Almost two decades on, that is no longer the case. There are now a plethora of treatments aimed at tackling this most tiresome of problems, ranging from the more invasive — lasers, threads, microneedling, heat and radiofrequency — to the more subtle (and less painful) such as ultrasound. Results, of course, vary according to the treatments — but the general rule (I’m afraid to say) has always been the more pain, the more gain.

One of the more popular treatments, for example, Morpheus 8 (endorsed by the likes of Kim Kardashian, Amanda Holden and Judy Murray, who revealed last year that she had undergone the treatment to ‘tighten’ her turkey neck) is famously very painful.

It combines radiofrequency with microneedling, creating minor trauma to the skin and deeper tissues, which in turn stimulates the body to produce collagen and elastin fibres for healing, helping to firm up the area treated.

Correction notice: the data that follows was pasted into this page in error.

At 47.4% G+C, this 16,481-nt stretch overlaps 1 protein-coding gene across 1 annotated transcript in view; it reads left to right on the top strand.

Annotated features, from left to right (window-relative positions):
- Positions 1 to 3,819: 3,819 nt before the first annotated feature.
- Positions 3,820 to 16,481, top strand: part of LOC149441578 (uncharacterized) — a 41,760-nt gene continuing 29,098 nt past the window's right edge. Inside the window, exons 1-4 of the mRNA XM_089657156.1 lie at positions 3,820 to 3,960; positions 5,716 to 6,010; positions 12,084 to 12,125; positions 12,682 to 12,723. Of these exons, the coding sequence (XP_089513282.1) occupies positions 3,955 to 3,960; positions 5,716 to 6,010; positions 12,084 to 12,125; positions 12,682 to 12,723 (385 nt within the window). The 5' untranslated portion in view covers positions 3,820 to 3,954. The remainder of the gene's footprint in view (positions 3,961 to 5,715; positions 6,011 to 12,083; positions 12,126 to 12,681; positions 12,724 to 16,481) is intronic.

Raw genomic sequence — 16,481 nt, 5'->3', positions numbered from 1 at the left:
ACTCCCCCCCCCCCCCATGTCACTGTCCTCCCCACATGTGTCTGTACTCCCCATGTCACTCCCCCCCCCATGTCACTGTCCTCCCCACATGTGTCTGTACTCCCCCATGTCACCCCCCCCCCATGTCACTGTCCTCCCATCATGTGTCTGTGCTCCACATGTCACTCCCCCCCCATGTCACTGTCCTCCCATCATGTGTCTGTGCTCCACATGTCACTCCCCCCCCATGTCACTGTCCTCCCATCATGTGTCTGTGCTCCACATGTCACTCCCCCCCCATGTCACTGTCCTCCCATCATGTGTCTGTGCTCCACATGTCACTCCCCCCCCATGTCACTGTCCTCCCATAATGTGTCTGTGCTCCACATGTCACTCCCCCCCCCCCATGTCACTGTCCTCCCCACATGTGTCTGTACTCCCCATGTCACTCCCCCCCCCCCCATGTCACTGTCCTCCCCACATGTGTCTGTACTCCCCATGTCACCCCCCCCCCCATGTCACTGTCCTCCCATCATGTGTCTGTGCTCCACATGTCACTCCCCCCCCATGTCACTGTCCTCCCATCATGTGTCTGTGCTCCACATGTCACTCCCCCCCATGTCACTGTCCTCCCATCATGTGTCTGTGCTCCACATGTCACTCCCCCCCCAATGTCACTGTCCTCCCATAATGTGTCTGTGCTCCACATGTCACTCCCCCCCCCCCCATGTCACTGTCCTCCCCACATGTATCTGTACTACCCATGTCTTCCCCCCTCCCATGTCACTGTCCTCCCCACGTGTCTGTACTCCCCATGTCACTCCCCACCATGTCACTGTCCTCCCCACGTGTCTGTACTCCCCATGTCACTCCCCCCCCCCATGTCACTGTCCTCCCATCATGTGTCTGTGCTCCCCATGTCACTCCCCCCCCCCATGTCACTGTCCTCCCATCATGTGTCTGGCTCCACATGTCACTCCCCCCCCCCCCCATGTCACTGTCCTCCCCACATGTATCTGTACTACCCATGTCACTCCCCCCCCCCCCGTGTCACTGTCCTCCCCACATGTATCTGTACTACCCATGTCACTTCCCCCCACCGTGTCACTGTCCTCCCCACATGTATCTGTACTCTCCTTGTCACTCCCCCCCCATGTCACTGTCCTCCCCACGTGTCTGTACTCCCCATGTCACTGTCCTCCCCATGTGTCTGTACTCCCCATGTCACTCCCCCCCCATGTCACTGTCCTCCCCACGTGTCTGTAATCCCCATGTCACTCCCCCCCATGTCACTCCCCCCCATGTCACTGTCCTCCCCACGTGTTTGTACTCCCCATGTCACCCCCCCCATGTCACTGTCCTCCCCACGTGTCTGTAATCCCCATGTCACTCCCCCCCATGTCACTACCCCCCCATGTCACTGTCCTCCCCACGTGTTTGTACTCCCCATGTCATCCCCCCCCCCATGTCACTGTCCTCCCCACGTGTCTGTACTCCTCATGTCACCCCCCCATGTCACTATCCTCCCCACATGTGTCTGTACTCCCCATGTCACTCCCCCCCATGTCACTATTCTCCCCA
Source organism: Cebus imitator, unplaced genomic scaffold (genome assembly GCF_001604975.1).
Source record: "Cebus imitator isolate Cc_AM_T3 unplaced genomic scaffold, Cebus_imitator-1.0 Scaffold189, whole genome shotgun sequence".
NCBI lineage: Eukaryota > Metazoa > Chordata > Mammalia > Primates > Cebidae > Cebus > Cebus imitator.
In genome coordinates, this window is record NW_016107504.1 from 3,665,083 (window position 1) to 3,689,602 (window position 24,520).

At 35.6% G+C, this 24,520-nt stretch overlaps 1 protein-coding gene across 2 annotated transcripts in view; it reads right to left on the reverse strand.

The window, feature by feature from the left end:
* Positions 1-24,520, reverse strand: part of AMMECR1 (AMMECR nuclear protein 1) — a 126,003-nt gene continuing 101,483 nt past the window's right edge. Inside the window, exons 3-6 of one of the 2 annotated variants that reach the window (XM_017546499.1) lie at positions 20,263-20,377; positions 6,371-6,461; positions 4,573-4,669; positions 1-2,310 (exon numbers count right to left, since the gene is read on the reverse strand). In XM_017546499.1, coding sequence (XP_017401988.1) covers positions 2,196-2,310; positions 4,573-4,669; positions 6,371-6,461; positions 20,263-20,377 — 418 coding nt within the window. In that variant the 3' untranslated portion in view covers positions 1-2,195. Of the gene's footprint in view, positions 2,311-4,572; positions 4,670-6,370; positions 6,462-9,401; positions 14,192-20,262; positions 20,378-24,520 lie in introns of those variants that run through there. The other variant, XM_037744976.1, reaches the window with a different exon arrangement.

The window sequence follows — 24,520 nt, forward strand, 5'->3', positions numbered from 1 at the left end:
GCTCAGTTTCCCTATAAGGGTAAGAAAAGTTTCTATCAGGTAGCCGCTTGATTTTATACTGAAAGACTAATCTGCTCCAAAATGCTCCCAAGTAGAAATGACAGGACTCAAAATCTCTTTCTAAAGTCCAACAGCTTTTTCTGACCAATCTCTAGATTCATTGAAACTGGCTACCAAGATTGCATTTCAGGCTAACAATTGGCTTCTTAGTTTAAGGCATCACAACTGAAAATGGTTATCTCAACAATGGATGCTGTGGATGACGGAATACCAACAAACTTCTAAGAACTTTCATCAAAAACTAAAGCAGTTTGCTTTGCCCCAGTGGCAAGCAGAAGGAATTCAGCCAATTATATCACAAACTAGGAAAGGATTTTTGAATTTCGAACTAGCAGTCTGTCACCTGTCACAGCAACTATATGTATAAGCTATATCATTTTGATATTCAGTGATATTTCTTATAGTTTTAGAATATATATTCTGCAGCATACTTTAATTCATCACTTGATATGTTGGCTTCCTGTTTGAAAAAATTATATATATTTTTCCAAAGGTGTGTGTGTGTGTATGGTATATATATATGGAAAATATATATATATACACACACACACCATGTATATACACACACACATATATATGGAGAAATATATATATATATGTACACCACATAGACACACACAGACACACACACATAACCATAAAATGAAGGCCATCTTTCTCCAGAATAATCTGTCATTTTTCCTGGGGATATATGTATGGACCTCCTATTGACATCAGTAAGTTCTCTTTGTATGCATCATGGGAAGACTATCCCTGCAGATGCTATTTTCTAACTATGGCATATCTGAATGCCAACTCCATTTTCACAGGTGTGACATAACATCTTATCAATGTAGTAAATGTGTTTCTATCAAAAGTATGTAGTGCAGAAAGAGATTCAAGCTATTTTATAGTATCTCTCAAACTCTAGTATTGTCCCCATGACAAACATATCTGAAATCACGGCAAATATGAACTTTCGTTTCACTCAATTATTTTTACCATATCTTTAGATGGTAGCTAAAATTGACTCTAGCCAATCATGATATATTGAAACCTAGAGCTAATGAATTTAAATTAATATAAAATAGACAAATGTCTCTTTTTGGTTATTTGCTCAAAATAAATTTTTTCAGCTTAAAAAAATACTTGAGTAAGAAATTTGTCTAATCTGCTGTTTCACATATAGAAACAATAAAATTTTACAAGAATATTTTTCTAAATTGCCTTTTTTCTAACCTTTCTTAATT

Likewise, another favourite, the thread lift, in which very fine surgical threads studded with tiny hooks are inserted deep into the tissues of the face and then, not to put too fine a point on it, yanked upwards to elevate the muscles, is also painful — albeit very effective.

Again, the internal trauma encourages the body to produce collagen, which in turn improves the texture of the skin.

The effect is instantaneous — but it hurts like hell, there can be bruising, and it is imperative to have it done by a really experienced medical practitioner, otherwise you can end up with all sorts of complications, including a wonky face.